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Lumea animalelor- conlocuitorii noştri

Green Sea Turtles: Ambassadors for the Sea

2021-01-22
Limba:English
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Saint Martin is a small island in the Caribbean, around 87 square kilometers in size. Martin National Nature Reserve is where you can find other local green sea turtles and me hanging out in the shallow and sunny coastal waters. We green sea turtles can be found in most oceans between 30° North and 30° South latitude, and our species especially loves the warm, shallow waters of the tropical and subtropical seas. Our average lifespan is 60-70 years, and we spend our entire lives in the ocean, with only the females going ashore to lay eggs. Our species is relatively large compared to other sea turtle types, growing up to 1.5 meters long, and weighing as much as 315 kilograms. There is a slight difference in size between males and females, with males being slightly bigger, and with a longer tail. Although we have no teeth, our finely serrated jaws are perfect for ripping up and chewing seagrass and algae.

Our presence helps keep the ocean healthy and the coral reefs thriving. You can find us grazing in the St. Martin National Nature Reserve’s offshore seagrass beds. We only eat the leaves and don’t touch the roots, and this improves the health of the beds. Healthy seagrass beds provide a wonderful home for the fish and crustaceans who feed there.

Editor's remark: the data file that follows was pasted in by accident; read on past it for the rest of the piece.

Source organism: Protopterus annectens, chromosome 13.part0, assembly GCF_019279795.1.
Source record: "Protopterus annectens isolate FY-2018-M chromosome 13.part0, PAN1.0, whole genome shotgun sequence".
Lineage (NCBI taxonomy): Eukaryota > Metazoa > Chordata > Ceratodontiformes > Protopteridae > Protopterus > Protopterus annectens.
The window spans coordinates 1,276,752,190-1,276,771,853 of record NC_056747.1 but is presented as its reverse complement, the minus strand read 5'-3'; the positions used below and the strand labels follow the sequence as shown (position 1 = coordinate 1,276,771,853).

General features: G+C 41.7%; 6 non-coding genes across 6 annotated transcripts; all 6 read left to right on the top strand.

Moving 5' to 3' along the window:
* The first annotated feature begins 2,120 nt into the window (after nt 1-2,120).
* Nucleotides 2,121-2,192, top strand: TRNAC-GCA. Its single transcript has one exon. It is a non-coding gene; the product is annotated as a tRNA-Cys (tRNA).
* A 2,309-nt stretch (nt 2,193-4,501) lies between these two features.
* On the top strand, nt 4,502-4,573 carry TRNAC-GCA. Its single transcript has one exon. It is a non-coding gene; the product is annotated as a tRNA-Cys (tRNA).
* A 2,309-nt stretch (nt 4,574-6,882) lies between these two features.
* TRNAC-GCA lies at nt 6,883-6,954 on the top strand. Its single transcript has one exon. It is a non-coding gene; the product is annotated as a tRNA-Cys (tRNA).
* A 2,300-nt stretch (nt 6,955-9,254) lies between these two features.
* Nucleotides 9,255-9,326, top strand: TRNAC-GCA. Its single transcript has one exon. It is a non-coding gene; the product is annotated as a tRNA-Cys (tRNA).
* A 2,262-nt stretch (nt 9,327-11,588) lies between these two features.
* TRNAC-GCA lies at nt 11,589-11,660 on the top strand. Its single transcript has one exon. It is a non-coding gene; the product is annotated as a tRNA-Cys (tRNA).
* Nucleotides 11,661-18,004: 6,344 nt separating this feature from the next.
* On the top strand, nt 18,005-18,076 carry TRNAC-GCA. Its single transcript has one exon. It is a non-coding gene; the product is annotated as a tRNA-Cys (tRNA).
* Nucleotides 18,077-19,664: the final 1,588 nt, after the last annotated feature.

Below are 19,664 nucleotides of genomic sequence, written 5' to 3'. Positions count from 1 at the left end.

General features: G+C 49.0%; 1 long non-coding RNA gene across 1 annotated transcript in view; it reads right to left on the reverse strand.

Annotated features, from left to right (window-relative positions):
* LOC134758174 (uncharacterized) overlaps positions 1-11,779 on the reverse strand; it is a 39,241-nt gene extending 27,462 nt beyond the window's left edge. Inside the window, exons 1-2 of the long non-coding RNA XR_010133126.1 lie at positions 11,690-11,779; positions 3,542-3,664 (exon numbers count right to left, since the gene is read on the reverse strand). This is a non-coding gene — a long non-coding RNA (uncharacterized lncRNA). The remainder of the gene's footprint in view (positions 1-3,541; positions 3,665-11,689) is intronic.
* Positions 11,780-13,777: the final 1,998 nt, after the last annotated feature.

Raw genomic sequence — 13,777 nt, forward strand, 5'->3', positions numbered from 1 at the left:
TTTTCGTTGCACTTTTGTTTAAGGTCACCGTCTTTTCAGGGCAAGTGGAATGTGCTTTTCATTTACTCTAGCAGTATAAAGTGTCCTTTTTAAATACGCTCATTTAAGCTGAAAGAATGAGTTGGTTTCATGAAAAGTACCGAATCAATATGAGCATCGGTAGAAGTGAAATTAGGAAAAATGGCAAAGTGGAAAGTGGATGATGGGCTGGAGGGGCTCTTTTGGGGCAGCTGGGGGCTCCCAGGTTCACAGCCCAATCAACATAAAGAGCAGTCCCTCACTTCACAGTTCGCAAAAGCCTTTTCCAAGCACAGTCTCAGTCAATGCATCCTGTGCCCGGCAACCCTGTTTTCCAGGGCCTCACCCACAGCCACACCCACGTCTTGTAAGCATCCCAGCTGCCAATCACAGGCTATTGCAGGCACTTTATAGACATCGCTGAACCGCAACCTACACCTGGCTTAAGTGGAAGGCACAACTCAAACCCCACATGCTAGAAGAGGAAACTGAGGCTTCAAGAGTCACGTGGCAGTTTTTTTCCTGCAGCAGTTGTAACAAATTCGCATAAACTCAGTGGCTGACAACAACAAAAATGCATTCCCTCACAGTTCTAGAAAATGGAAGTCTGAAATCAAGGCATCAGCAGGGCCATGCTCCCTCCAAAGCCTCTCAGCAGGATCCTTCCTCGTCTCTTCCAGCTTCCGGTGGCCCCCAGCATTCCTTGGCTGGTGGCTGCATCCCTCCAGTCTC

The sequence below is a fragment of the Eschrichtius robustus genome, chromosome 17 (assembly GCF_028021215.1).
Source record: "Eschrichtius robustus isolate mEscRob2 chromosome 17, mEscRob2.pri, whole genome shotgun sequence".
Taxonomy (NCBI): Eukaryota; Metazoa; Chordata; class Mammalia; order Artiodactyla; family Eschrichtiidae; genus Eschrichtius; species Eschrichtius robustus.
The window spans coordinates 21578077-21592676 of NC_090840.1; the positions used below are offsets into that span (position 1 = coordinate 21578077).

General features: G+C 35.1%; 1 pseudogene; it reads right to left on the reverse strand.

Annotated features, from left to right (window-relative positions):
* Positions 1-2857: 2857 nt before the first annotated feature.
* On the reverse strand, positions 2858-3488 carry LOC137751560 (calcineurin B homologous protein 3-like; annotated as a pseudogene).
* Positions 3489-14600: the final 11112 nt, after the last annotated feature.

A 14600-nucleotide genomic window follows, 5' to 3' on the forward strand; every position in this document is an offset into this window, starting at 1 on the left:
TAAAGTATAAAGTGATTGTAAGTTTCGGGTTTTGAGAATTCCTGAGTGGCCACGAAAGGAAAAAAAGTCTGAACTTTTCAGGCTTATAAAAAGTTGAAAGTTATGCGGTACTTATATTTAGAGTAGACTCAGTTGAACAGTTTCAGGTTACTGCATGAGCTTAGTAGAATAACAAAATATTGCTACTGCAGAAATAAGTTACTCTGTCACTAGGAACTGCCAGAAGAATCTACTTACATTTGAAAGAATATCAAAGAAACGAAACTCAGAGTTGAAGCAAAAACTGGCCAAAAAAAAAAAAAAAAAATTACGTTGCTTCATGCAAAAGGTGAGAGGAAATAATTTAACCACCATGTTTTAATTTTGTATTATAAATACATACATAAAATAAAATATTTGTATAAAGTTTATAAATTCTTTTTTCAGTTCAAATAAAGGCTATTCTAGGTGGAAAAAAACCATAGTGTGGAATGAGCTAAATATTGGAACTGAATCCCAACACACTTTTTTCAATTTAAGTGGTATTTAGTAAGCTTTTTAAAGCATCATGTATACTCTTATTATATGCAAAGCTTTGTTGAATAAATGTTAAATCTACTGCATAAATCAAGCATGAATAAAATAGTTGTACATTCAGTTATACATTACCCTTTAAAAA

If the oceans had no green sea turtles, entire ecosystems would be affected, and the sea would be much less diverse. We are very pleased with our efforts to help balance nature! However, due to global warming, our species is facing a crisis. Female green sea turtles now vastly outnumber males. In the northern portion of Australia’s Great Barrier Reef, home to one of the biggest populations of green sea turtles globally with 200,000 nesting females, 99% of hatchlings are female. Due to the COVID-19 pandemic, many people are in lockdown or have restricted their activities. Thus, sea turtles have returned to nest on peaceful beaches, and new hatchlings head towards the ocean without being disturbed. The lesson the pandemic is teaching us is that everything is connected. So, protecting us animals, and leaving us in peace, will safeguard humanity.

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